Psalm 90 has that concept in it. It's the idea of living with an awareness that our days are, in fact, numbered. Most people don't entertain that thought often, if ever. It's only human nature to believe and live as if we have unlimited days ahead of us. This idea is especially prevalent among young people. [Although, honestly, it has always been so, even my generation as a young person, a hundred years ago, which is but a slight exaggeration.] But an important and factual statement is found in Psalm 9:10-12 where it says this, “The days of our years are threescore years and ten; and if by reason of strength they be fourscore years, yet is their strength labor and sorrow; for it is soon cut off, and we fly away. So teach us to number our days, that we may apply our hearts unto wisdom.” 
It is clear that numbering our days is connected to wisdom. So, if we were to regain the understanding of living each day as if it were our last, being wise today would result.

That resulting wisdom is described in that Ephesians 5 chapter just preceding the 16th verse mentioned earlier. Verses 14-15 have this to say,
“Wherefore he says, AWAKE you that sleep, and ARISE from the dead, and Christ shall give you LIGHT. See then that you WALK CIRCUMSPECTLY, not as fools, but as WISE."  Look with me at that sound instruction. 


The word “awake” means “to be wakened, to collect our faculties being roused from sleep or from just sitting or lying down.” [It's like being raised from the dead.]

“Repent and Be Zealous” 

This means to have a change of mind and to recognize and understand we are alive in Christ Who is, Himself, our very life and we are to live zealously with this frame of reference. 

Walk in the light

When we are truly awake to this reality and zealous in it, there is a promise that He gives light for this day. [And this day ONLY.]

Walk circumspectly

This is an old word which means  to walk cautiously; to look where one is stepping; to be vigilant, watchful, diligent, attentive. In simple terms, to pay attention. To what? 

To being wise and not a fool

This wisdom is articulated in the several verses following which could be clearly and yet simply stated as being joyful, [verse 19] being thankful, [verse 20] and being a servant to others. [verses 21-33] It would be utter foolishness for us to live each day ANY OTHER WAY

Now, were we as Christians to face the fact that we all are in that very situation daily, asking what do we do with our time left, and were we to come up with the same answer, to love God and love people and serve others rather than being served, we would discover ourselves living what scripture describes as "the Normal Christian life." We would be, in fact, redeeming the time.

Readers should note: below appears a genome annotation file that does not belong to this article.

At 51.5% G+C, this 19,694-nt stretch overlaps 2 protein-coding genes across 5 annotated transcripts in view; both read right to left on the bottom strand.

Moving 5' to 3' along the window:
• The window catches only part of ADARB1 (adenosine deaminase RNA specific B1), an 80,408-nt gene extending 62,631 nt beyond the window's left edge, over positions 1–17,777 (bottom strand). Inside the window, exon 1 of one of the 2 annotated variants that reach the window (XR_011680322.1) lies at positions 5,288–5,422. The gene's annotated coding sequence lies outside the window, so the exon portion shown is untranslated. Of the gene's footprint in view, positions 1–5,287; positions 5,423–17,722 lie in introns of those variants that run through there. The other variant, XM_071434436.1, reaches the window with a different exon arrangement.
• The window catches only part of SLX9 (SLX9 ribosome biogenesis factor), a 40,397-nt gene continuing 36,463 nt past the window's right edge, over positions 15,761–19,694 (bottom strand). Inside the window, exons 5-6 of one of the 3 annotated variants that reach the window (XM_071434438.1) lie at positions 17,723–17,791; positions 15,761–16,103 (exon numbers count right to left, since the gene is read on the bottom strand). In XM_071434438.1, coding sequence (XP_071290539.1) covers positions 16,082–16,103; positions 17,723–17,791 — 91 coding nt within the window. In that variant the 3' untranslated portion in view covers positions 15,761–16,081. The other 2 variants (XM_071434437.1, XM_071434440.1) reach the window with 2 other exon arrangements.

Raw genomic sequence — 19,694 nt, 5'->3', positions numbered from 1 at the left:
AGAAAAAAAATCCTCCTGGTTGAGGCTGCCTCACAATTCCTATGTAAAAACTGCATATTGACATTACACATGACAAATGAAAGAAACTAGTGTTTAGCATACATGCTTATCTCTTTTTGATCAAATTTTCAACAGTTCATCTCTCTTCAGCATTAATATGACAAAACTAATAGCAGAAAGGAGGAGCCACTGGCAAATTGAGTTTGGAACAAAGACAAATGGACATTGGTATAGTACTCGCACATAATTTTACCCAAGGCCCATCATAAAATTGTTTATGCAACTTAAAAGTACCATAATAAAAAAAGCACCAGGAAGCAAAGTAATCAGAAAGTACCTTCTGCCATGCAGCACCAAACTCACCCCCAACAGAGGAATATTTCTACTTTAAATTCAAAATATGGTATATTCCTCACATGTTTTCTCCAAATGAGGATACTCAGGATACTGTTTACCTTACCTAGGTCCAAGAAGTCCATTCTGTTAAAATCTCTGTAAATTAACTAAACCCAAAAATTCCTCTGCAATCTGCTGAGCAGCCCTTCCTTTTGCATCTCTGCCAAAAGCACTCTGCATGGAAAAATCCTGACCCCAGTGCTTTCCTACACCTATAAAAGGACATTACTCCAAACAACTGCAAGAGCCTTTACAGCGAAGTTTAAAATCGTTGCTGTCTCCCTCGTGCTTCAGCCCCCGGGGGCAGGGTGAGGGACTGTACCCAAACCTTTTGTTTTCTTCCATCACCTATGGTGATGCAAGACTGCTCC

Paul B.

Monday, June 09, 2014


What do we mean when we say "Kingdom Living?"

It might be good to know because it is clear from scripture [Luke 4:43] that Jesus came preaching the Kingdom of God. His life and message were all about what the Kingdom was like. So to be "Jesus followers," and more importantly, when we have Him as the very source of our very life, we will have our feet firmly planted in Kingdom living.

So, what is the Kingdom of God? It is, in simple language, living life where what God wants done, [His Will] is done. That's what the simple phrase in the Lord's prayer is addressing. "Thy Kingdom come, Thy will be done, on earth as it is in Heaven." It will be. But until He comes with that "Future Kingdom" the "Present Kingdom" is ANYWHERE  the King truly rules and reigns in someone's life right now.

The "Present Kingdom" looks like your life, whatever that entails. 

Whether it's going to work, play or being on vacation. Whether it's being married or unmarried. Whether it's going to a gathered meeting of your part of the Church, whatever you call that group, or not going to a gathered meeting. Whether it's seeing a child born or family member or friend die. Whether it's being young, old, or somewhere in between. Whether it's being divorced or being abandoned. Whether it's being healthy or sick. Whether it's being wealthy or living from pay check to pay check. Whether it's seeing the beauty of God's creation or being blind and seeing darkness all of your life. Whether it's being handsome or homely, beautiful or plain, or just being ordinary in the looks department, the talent department or the career department. Whether it's having a College degree, a Master's degree or even a Doctorate, or not having finished even high school. Whether it's having traveled extensively or never leaving the neighborhood.

It's experiencing any one of those things, or other things that could be listed, and being a person where God is real and responded to in faith while living out life on our unique journey with our eye on Him guided by His Word, trusting His Spirit for life and strength, knowing His Son and knowing that what He accomplished in His incredible Cross and empty tomb experience is the "SOURCE" for everything that makes life, in any of the mentioned circumstances, absolutely worth living and celebrating. All the time knowing some truths that are absolute for us all the days of our journey.